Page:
A lot of acting advice is about finding an agent and figuring out your network with casting directors to get you jobs. Now what are things that directors look for when you are standing IN the audition room? Agents, casting directors, and headshot photographers aren’t going to get you the job. Sure they help, but at the end of the day: The director makes the decision, so here are 5 tips straight from directors on how to get hired.
Directors are not simply looking for talent, so you don’t necessarily need to be the best actor in existence. They are looking for the best actor for their specific project. They are looking especially for people who connect with them. They are looking for someone who stands out, someone who they WANT to work with.
When actors come in unprepared, the first thing that directors see is that they are uninterested in their work, they are uninterested in the story, and that is a huge red flag. It is a signifier of a lack of respect, whatever reason there may be for it. An actor that is better prepared is also better able to show off what they can offer. If one is able to come with questions, opinions, and ideas about the project, this gives them more insight into who you are and what you have to bring to this project. They are able to see if your vision aligns, if you are able to think on your own in a way that would be helpful to the project. The conversations that you are able to hold with the directors are just as, if not more, important as the reading.
Make a Bold Choice
Auditions may be scary, but this is the time for you to be ambitious. Push yourself as far as you can. Before you make those bold decisions, ask questions that would be able to wipe away your doubts and clear up whether your venture will be what they are interested in seeing from you. Trust your acting instincts, justify the choice, and be bold.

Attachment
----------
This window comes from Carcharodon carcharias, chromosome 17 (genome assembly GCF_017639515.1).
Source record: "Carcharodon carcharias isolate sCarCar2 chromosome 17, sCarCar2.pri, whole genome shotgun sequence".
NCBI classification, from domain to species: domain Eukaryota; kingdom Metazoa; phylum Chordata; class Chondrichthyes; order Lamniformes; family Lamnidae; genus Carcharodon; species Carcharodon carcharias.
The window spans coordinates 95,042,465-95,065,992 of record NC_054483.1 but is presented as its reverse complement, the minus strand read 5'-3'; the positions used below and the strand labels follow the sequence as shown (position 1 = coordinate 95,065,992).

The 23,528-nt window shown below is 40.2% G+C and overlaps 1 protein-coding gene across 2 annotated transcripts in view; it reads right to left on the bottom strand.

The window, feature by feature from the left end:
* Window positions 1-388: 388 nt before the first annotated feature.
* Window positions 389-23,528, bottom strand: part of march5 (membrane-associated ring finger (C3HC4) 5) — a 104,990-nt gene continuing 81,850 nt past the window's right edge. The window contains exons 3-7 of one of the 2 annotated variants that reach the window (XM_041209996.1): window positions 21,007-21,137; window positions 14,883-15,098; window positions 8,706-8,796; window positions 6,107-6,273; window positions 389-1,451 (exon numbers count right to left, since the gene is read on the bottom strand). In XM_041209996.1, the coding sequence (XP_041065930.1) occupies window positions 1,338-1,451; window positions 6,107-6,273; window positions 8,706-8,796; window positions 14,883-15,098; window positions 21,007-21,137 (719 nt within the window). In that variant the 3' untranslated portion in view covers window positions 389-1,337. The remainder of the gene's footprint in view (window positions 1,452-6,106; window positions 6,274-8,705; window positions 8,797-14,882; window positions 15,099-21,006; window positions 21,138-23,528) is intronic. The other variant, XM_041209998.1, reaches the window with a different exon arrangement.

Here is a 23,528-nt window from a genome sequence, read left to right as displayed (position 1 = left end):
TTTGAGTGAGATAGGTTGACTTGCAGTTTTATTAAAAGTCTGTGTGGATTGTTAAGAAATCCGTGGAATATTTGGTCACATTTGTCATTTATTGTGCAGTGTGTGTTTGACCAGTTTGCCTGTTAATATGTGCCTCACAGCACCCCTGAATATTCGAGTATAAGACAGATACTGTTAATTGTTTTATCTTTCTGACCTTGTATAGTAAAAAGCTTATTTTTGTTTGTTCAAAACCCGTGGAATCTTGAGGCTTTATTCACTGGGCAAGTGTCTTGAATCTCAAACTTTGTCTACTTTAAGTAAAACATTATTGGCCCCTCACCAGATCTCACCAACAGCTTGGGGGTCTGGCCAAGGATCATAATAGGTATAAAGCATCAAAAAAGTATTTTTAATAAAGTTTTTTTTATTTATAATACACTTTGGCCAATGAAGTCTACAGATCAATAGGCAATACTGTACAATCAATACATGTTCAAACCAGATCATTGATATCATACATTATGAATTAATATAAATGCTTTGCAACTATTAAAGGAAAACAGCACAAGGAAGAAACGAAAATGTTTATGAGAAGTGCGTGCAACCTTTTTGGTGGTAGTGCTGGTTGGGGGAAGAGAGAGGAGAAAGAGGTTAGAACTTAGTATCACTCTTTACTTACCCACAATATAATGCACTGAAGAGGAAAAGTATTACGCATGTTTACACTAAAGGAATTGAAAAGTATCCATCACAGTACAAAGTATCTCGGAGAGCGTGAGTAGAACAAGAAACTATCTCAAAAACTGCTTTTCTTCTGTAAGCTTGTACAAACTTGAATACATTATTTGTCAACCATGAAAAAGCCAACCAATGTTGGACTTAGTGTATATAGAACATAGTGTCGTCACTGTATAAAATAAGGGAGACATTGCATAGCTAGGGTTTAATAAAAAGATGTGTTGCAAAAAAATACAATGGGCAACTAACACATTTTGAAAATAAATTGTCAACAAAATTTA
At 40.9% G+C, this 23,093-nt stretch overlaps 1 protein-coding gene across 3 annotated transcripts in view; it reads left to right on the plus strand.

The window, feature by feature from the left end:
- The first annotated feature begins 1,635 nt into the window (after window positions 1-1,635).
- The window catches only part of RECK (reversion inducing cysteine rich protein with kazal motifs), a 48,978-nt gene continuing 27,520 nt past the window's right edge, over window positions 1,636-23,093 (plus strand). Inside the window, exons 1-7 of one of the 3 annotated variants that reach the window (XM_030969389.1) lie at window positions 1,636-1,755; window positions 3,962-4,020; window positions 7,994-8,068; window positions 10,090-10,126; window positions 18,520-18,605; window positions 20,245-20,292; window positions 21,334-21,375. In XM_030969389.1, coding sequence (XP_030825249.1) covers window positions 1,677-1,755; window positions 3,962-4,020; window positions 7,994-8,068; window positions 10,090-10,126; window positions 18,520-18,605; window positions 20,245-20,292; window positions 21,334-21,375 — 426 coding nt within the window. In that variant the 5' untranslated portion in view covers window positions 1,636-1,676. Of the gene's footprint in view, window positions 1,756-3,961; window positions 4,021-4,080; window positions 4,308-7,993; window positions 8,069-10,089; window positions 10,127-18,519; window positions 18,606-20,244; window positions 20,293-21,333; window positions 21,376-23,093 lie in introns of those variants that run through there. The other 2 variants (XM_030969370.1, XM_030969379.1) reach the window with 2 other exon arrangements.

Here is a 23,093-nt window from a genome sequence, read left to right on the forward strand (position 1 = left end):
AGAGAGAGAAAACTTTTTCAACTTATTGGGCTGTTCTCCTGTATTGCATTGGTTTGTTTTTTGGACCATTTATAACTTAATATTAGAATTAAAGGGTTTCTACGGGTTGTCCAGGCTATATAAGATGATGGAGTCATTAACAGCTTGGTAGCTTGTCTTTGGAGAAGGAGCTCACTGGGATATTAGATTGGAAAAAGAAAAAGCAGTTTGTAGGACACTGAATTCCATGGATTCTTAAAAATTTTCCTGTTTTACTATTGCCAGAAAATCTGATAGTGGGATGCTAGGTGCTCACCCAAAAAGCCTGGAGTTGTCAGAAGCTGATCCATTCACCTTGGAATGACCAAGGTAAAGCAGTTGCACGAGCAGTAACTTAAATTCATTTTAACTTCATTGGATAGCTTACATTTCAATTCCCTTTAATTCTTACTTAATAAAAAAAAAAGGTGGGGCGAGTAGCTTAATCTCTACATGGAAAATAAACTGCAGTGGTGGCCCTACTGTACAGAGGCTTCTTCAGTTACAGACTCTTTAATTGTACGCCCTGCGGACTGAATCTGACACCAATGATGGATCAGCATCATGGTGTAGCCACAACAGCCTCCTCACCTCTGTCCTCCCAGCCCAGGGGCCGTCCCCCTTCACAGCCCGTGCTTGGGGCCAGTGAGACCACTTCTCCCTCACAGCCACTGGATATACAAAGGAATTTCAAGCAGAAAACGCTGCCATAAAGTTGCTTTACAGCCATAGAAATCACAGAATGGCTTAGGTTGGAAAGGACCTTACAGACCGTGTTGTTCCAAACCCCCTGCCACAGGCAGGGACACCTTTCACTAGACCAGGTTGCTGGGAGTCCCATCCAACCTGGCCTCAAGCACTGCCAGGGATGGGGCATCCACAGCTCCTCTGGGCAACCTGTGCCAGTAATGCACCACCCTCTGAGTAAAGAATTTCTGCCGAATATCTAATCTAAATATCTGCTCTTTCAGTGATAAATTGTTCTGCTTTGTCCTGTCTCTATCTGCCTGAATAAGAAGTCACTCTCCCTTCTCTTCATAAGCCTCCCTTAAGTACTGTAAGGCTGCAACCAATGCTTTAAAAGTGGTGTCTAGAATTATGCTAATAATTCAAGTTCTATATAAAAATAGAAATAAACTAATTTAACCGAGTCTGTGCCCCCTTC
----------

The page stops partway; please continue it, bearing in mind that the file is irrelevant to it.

Be Open to the Room
This project is a collaboration. Creating this environment as an actor, in the audition room as well as on set, is something that they are definitely looking for. When directors want to try something or actors want to try something and either say no, that may be a red flag. A lack of trust is, 100%, not something you want on set. The panel is not trying to trick you, they are on your side. Work with them to create the story that you want to be a part of. That is what you are really auditioning for. If that isn’t what they’re looking for, is this a job that you want?
When someone with a positive attitude brightens up the room— Even before your audition with fellow auditionees— Eyes are on you. It does not only benefit you with this one audition, but also for your future. Friendliness to everyone in your industry gives you a chance to create that network to get you more bookings, it is a support of the art itself, and it shows the directors that you are someone they want for the job. Bringing negativity to the table is often seen as negative traits, and never something people are looking for on their set.
Be Yourself and Have Fun
The panel wants to meet you. Directors are not looking for some acting-bot. They are looking to find a person that they want to work with. Making it known who you are, if they want to spend weeks or months working with you, and if you’re being authentic is key to finding the right job for you and displaying yourself to become a part of a project. This isn’t just about finding a job.
This is about expressing ourselves in an art form that thrives on the collaboration between synergies individuals to tell a story. Directors want to work with actors who show interest in their project, who can add to the masterpiece that they have been put in charge of. They want people who are creative and talented, who are open and playful. They want somebody who they will enjoy working with, and the best way to let them gauge if you are that is to be you.